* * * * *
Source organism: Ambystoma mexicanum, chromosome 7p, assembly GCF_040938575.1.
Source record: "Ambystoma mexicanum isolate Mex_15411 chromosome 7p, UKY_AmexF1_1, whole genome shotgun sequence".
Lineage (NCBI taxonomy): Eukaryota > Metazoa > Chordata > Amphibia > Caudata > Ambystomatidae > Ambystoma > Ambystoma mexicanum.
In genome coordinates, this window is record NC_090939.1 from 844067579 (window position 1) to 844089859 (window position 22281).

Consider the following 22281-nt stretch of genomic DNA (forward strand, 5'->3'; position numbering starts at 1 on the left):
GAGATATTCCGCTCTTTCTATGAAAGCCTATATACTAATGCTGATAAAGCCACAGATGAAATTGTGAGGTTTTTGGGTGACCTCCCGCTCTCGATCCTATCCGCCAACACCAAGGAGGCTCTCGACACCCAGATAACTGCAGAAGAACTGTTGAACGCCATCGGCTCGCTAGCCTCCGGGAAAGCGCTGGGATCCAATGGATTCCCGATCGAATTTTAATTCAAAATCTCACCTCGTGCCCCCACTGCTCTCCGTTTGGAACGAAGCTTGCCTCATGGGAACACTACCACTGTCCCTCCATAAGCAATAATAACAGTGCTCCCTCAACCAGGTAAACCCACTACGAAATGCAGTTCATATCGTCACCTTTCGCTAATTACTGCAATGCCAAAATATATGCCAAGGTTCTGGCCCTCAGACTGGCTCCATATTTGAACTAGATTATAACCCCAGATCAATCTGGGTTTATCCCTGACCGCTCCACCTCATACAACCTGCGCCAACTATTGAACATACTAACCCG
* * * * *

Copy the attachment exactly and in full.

Source organism: Ambystoma mexicanum, chromosome 7p, assembly GCF_040938575.1.
Source record: "Ambystoma mexicanum isolate Mex_15411 chromosome 7p, UKY_AmexF1_1, whole genome shotgun sequence".
Lineage (NCBI taxonomy): Eukaryota > Metazoa > Chordata > Amphibia > Caudata > Ambystomatidae > Ambystoma > Ambystoma mexicanum.
In genome coordinates, this window is record NC_090939.1 from 844067579 (window position 1) to 844089859 (window position 22281).

Consider the following 22281-nt stretch of genomic DNA (forward strand, 5'->3'; position numbering starts at 1 on the left):
GAGATATTCCGCTCTTTCTATGAAAGCCTATATACTAATGCTGATAAAGCCACAGATGAAATTGTGAGGTTTTTGGGTGACCTCCCGCTCTCGATCCTATCCGCCAACACCAAGGAGGCTCTCGACACCCAGATAACTGCAGAAGAACTGTTGAACGCCATCGGCTCGCTAGCCTCCGGGAAAGCGCTGGGATCCAATGGATTCCCGATCGAATTTTAATTCAAAATCTCACCTCGTGCCCCCACTGCTCTCCGTTTGGAACGAAGCTTGCCTCATGGGAACACTACCACTGTCCCTCCATAAGCAATAATAACAGTGCTCCCTCAACCAGGTAAACCCACTACGAAATGCAGTTCATATCGTCACCTTTCGCTAATTACTGCAATGCCAAAATATATGCCAAGGTTCTGGCCCTCAGACTGGCTCCATATTTGAACTAGATTATAACCCCAGATCAATCTGGGTTTATCCCTGACCGCTCCACCTCATACAACCTGCGCCAACTATTGAACATACTAACCCG